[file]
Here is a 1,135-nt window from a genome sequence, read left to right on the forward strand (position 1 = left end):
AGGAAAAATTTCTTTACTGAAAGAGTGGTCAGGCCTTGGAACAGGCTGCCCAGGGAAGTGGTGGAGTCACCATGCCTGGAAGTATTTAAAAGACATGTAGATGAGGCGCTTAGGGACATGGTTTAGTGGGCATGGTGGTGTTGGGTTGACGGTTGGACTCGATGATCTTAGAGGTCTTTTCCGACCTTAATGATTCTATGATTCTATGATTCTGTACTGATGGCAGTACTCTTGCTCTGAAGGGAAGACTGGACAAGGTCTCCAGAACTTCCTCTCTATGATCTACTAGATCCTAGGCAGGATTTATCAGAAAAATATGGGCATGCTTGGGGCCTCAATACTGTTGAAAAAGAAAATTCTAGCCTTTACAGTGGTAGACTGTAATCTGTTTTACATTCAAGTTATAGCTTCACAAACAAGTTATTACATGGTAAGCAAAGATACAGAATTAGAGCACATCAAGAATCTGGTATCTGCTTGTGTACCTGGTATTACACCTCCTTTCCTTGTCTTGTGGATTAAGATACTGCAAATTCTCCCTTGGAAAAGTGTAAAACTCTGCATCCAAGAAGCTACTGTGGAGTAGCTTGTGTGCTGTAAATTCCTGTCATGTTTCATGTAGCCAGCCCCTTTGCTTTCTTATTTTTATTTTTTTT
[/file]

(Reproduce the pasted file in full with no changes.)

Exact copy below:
Here is a 1,135-nt window from a genome sequence, read left to right on the forward strand (position 1 = left end):
AGGAAAAATTTCTTTACTGAAAGAGTGGTCAGGCCTTGGAACAGGCTGCCCAGGGAAGTGGTGGAGTCACCATGCCTGGAAGTATTTAAAAGACATGTAGATGAGGCGCTTAGGGACATGGTTTAGTGGGCATGGTGGTGTTGGGTTGACGGTTGGACTCGATGATCTTAGAGGTCTTTTCCGACCTTAATGATTCTATGATTCTATGATTCTGTACTGATGGCAGTACTCTTGCTCTGAAGGGAAGACTGGACAAGGTCTCCAGAACTTCCTCTCTATGATCTACTAGATCCTAGGCAGGATTTATCAGAAAAATATGGGCATGCTTGGGGCCTCAATACTGTTGAAAAAGAAAATTCTAGCCTTTACAGTGGTAGACTGTAATCTGTTTTACATTCAAGTTATAGCTTCACAAACAAGTTATTACATGGTAAGCAAAGATACAGAATTAGAGCACATCAAGAATCTGGTATCTGCTTGTGTACCTGGTATTACACCTCCTTTCCTTGTCTTGTGGATTAAGATACTGCAAATTCTCCCTTGGAAAAGTGTAAAACTCTGCATCCAAGAAGCTACTGTGGAGTAGCTTGTGTGCTGTAAATTCCTGTCATGTTTCATGTAGCCAGCCCCTTTGCTTTCTTATTTTTATTTTTTTT